When I was in Thailand a few weeks ago, I was able to conduct some important sociological research into the differences between Chiang Mai and Guangzhou. (I hope it's not too gauche to say that it's attracted a lot of interest at the prestigious Second Tier Asian Cities Quarterly, forthcoming from Chicago University Press.) What follows is a summary of my results.
Jason and I got a massage. Sorry, that makes it sound like we got a joint massage. What I mean is that we both got massages. Concurrently. In the same room. We had a curtain separating us from the torso down, but luckily we could still look into each other's eyes.
We found the massage parlor by walking essentially aimlessly around a section of central Chiang Mai until we found a small shop with MASSAGE stenciled on the front window. Shops like this make me nervous. Afficianados will recall that when people offer you massages in China, they usually actually want to sell you sex. And everyone knows that Thailand is full of prostitutes eager to find American men before they're evacuated by helecopter.
That might just have been Miss Saigon.
I ended up getting a massage in the name of science, but I chose the "Back, Neck, and Head", which seemed like the least sexy option. Did this woman try to seduce me? Let's just say that things really took a turn after she massaged my back and neck.
By which I mean she told me to put my clothes on and served me tea. She didn't massage my head or do anything head related at all. Just a case of faulty advertising. A better name for the experience would have been "Back, Neck, Feet, Hand, and Thigh Massage, plus I'll pull on your arms a little bit." There was absolutely no sexy content in the massage at all, though when she was doing my thighs her hands did get a little close to the ol' reclining buddha. I let it go.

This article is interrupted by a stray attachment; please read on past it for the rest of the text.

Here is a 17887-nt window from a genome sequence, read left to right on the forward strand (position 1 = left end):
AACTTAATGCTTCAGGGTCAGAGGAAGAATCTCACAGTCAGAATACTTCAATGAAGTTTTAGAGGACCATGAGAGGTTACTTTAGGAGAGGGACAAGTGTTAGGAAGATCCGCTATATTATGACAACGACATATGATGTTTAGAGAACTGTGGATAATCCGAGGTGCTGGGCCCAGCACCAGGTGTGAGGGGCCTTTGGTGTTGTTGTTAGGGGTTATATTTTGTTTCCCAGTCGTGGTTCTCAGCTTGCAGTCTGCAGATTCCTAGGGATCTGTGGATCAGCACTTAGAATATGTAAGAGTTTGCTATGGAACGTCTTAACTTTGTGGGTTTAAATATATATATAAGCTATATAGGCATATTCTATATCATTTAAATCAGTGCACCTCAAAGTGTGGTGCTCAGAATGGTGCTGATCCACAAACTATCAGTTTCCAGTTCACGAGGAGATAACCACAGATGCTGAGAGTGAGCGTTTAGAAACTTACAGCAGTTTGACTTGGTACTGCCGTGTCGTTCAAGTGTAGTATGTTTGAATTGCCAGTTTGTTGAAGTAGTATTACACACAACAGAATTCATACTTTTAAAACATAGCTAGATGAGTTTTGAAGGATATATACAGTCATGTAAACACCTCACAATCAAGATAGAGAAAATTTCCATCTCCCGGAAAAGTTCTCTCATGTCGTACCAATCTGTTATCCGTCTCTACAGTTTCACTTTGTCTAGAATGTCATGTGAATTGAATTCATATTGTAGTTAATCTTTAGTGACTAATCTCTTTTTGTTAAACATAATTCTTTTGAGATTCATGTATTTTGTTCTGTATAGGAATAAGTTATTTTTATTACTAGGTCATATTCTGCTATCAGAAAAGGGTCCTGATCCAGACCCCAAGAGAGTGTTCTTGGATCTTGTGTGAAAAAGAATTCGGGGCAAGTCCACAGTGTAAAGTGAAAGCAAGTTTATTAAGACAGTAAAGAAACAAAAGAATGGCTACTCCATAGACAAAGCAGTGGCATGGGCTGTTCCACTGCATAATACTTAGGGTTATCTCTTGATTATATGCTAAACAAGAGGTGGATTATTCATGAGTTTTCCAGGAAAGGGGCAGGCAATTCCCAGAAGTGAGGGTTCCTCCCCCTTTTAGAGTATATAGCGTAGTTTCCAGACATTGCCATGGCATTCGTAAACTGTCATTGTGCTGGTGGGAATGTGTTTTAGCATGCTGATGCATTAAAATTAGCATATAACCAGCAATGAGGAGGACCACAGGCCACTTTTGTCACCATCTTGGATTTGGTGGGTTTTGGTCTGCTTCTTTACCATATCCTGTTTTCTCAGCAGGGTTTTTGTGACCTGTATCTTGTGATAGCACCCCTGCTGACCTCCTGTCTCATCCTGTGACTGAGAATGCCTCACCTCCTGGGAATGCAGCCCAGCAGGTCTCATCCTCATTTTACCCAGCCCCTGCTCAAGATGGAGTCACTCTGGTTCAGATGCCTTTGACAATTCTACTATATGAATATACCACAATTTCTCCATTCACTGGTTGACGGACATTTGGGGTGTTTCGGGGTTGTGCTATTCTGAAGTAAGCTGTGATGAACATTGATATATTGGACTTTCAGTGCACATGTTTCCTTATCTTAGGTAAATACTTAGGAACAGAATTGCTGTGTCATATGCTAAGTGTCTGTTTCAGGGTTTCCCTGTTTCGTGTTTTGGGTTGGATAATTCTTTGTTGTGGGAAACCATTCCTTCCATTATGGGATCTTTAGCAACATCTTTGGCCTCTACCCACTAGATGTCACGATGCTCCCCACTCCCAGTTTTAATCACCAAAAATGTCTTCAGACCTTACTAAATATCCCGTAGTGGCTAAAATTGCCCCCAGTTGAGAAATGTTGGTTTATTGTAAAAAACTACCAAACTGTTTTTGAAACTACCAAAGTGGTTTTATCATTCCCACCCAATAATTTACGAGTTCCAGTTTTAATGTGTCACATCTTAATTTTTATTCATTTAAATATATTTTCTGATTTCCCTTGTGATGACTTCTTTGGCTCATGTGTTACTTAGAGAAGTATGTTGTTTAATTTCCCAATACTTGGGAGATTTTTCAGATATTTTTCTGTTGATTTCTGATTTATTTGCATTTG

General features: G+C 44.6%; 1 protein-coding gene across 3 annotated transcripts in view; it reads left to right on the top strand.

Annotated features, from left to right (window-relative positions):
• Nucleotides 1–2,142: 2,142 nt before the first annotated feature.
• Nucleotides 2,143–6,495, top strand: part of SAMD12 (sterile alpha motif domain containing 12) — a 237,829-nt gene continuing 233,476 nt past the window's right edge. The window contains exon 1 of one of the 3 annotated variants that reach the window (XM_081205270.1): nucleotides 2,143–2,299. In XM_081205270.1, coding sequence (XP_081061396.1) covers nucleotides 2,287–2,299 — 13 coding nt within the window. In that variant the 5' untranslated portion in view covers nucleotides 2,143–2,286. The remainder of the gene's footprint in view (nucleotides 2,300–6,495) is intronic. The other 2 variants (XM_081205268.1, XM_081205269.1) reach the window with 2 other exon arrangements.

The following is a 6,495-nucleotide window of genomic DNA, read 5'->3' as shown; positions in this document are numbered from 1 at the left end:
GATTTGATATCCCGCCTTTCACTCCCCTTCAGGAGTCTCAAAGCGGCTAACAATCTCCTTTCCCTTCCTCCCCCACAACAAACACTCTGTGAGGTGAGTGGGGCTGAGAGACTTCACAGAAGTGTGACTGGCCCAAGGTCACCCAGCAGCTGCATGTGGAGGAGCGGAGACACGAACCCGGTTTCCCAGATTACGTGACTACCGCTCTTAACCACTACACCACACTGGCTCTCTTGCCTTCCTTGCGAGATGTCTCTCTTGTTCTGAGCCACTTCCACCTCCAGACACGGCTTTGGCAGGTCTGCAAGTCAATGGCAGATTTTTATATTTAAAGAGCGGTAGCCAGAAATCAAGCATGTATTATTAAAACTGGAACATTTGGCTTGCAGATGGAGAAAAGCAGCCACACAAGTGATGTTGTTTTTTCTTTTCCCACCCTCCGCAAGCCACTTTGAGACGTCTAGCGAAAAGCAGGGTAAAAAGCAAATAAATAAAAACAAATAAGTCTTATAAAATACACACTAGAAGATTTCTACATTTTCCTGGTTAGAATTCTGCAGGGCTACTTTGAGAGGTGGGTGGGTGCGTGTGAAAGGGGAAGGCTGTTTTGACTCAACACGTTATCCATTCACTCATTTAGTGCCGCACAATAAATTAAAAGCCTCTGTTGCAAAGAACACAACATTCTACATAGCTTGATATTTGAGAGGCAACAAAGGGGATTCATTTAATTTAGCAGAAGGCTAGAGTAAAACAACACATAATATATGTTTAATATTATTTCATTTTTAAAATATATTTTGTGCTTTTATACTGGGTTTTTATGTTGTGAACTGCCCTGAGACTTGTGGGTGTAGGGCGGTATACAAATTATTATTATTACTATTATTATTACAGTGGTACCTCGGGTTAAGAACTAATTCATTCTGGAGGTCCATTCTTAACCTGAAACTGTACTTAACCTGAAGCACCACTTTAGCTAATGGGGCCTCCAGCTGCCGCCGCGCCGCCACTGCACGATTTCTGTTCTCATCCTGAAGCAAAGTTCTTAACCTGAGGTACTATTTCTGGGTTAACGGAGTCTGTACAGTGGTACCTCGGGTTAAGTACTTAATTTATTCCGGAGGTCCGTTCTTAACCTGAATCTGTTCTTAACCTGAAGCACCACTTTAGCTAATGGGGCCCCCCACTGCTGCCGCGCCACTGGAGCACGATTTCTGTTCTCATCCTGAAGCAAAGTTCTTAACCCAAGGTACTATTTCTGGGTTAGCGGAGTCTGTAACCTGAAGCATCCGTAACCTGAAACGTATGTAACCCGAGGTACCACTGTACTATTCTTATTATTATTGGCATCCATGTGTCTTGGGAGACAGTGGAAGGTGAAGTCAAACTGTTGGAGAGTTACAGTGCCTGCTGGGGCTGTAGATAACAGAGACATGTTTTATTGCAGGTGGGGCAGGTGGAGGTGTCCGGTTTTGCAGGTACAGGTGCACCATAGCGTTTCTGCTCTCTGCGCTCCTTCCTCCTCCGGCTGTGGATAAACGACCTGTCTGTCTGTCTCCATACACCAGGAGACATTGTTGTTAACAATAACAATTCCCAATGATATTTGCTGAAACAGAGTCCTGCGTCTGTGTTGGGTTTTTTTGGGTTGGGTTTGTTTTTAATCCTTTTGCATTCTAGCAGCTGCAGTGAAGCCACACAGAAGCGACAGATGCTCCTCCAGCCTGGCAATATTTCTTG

What's shocking is that the hot oil massage that Jason ordered was also not sexy. In fact, his masseuse took like 6 calls in the hour it took to rub him down. Lady, a white man just walked into your place of business, handed you 200 Baht, and told you to work hot oil into his body. Come on. Get it together. Fulfil some stereotypes already.
Jason and I sang karaoke. Now, Chinese people really like karaoke (or as they call it, 卡拉OK (how can you tell it's fun? Because it has OK right in the name!)), but I think Thai people may like it even more. They, are at least, more creative. Quick quiz: if you wanted to sing karaoke, where would you like to sing it? Would you like to sing in a dark room with couches and a table and a comfortable, lounge-like atmosphere, like Chinese people do?
You want to really sing karaoke? GRAVEYARD!
"Sure," you're thinking, "I could sing in a graveyard and enact some sick Haunted Mansion fantasy, but what if I also want to see some vaguely nautical netting?"
Also, above the TV there is a ghoul. Based on the theme rooms at this karaoke establishment, other accpetable places to sing karaoke are: Prison, Erotic, Space.
I got to sit in on one of Jason's classes. He promised that his students would be cute and energetic, and boy was he right as Rama IX. We played a question and answer game together (premise: they ask me questions; I answer them), and at the end Jason had them make acrostics out of my name.
Oh! My! God!
Nice to meet you.
E-mail [Yes, I do know what email is; thanks for asking.]
As you can see, very, very sweet. The second one was more laconic, and also more confusing.
Journals [yes, this is a word that begins with J]
Oriental teacher [I'm putting that on my business cards]
Very sweet as well. Just a swell bunch of kids, overall. A+ Teacher Jason!
And then I came home from Thailand, and since then not a single person has given me a massage, invited me to a graveyard, or said that I was wisdom. I should really just go back, because it's obviously the place for me.